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Golf can be an infuriating game. You think your ball is destined for the bottom of the cup, but a little too much speed or a tiny break forces the ball to scratch the hole without dropping.
On the PGA Tour, that can be the difference between a coveted victory or a lump sum of cash.
So while Tour pros usually want to forget those gut-wrenching strokes, let’s do the opposite and remember some of the most brutal lip-outs from 2021.
Phil Mickelson – The American Express, first round
Although this wasn’t as memorable as Lefty by lipping out No. 18 in Round 1 of the 2013 Waste Management Phoenix Open, Mickelson rang in another year on Tour with a 540-degree lip out from a few feet out only six holes into his 2021 campaign. Contrary to 2013, he didn’t go on to win the event, but on-par with ’13, he notched a major win a few months later. So maybe Mickelson’s vicious lip-outs were a good luck charm?
Kramer Hickok – Travelers playoff
After forcing a playoff with Harris English, Kramer Hickok was looking for his own walk-off win on TPC River Highlands’ closing hole as his college roommate, Jordan Spieth, . The 29-year-old nearly got his chance on the second playoff hole after English’s approach shot landed in the bunker, but Hickok’s 43-foot putt for birdie lipped out as he dropped his putter and placed his hands on his head in disbelief. Three tries later on the par-4 17th, Hickok had another birdie putt to win, however, the ball tapped the right side of the hole and didn’t fall.
The two continued to exchange pars with darkness looming and on the eighth try, Hickok fell short in his quest for his maiden Tour win and he’s still searching for it.
Louis Oosthuizen – 3M Open, final round (72nd hole)
After three consecutive top-three major finishes, the 39-year-old South African found himself with a shot at a consolation prize one week after a final-round 71 cost him his second claret jug. On TPC Twin Cities’ par-5 18th, one of the Tour’s hardest holes, he hit his tee shot into the left rough and had to hole out for eagle from 95 yards to tie the clubhouse lead. Oosthuizen’s wedge shot landed left of the hole but the ball’s backspin almost created a top highlight.
“It was tracking the whole way,” Oosthuizen said. “Even while it was rolling out, I the whole time thought it was gonna get there and then it just had an end break at the end there and stopped about an inch short. That was a bit frustrating.”
Cameron Champ likely would have surpassed Oosthuizen for the win anyway, but that shot was exactly like Oosthuizen’s year – he almost had it but couldn’t seal the deal.
Hideki Matsuyama and Sam Burns – WGC-FedEx St. Jude playoff
Hideki Matsuyama, Sam Burns and Abraham Ancer found themselves tied at the end of 72 holes in the summer heat of Memphis. On the first extra hole, the par-4 18th, Matsuyama was millimeters from notching the win but a 20-foot birdie putt lipped out. Then the next time down No. 18, a 6-footer for Burns did a full 180 without sinking, gifting Abraham Ancer his first Tour win.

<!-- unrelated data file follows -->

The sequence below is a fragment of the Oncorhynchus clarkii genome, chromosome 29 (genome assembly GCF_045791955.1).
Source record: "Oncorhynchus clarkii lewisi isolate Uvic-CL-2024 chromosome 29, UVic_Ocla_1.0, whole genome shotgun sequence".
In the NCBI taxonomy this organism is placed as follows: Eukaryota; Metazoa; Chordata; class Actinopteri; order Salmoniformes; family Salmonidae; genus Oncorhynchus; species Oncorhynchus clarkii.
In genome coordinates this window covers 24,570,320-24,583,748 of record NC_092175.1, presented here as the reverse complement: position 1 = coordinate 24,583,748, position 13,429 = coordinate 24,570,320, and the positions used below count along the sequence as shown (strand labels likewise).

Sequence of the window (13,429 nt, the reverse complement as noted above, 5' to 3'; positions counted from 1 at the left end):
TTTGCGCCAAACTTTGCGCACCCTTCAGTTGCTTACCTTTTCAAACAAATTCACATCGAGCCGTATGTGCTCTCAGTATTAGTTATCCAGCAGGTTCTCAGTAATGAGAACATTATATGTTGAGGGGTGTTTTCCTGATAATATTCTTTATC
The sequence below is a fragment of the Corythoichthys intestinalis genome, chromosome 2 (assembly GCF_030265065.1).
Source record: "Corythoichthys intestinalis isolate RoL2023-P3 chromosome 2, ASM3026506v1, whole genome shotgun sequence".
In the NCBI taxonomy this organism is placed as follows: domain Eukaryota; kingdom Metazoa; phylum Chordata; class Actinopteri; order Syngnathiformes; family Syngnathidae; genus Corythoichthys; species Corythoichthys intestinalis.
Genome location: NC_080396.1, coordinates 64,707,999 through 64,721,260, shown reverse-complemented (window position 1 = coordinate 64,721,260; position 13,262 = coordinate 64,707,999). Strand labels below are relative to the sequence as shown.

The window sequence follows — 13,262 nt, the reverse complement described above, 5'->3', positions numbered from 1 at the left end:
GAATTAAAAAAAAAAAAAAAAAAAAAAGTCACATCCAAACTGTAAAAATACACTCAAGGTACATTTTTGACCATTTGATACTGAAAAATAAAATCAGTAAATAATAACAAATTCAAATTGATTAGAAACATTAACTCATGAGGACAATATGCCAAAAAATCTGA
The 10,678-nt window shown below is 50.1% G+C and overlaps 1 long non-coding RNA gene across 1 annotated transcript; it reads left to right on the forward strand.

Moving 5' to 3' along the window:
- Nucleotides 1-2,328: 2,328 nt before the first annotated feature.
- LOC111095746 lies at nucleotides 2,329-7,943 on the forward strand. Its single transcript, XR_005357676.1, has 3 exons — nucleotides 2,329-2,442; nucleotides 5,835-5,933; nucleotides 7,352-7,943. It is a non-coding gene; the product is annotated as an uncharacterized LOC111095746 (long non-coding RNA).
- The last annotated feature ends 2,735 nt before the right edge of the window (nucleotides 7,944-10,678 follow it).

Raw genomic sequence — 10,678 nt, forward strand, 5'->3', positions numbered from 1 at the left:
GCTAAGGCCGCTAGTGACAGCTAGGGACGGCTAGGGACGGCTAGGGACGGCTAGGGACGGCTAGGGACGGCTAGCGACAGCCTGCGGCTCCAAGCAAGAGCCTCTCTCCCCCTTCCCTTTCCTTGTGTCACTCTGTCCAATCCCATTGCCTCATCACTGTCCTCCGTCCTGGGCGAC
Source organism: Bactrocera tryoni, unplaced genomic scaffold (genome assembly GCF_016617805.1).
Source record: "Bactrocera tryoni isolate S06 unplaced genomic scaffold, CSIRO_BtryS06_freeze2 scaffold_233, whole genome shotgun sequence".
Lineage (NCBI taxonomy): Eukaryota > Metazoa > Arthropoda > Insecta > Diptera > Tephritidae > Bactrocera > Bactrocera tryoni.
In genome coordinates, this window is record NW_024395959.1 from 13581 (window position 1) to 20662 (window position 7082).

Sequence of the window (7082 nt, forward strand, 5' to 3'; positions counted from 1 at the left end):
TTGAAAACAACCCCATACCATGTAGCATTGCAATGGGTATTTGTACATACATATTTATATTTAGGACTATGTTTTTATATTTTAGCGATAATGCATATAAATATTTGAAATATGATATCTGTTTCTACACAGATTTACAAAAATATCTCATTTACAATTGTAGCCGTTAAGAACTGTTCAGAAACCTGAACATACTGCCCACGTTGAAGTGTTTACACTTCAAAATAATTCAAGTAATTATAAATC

Bryson DeChambeau – BMW Championship playoff
About 48 hours before Bryson DeChambeau would fall to Patrick Cantlay in a six-hole playoff, DeChambeau found himself 6 feet from the 13th sub-60 round in Tour history. However, his putt would roll left and 36 holes later, he found himself tied with Cantlay as the August sun started to set over Caves Valley.
In the playoff, DeChambeau stumbled repeatedly with his putter and on the second extra hole, a 6-footer to win kissed the left of the cup. With a chance at redemption on the next hole, the par-3 17th, he left his tee shot 18 feet from the hole, but it was groundhogs day with the flatstick. The ball once again hugged the left of the cup without dropping and DeChambeau sank his head in agony. After three more bonus holes, he became the first player in Tour history to post a 261 without winning.
Sahith Theegala – Sanderson Farms Championship, third round
With the 24-year-old rookie co-leading the event, he drove to the green on the Country Club of Jackson’s par-4 15th. With the ball sitting about 58 feet from the hole, Theegala’s chip for eagle did a full circle around the cup without going in and the former Pepperdine Wave fell to the ground in shock.
“It literally looked like more than a 360,” Theegala said. “I didn’t have the greatest vantage point, but it was literally going right at the stick, and I’m like, ‘OK, that’s in, with good speed.’ I can’t believe that lip-out.”
Though Theegala held the 54-hole lead, he would finish T-8 at 19 under. But if that chip fell, he would have taken home another $75,250.
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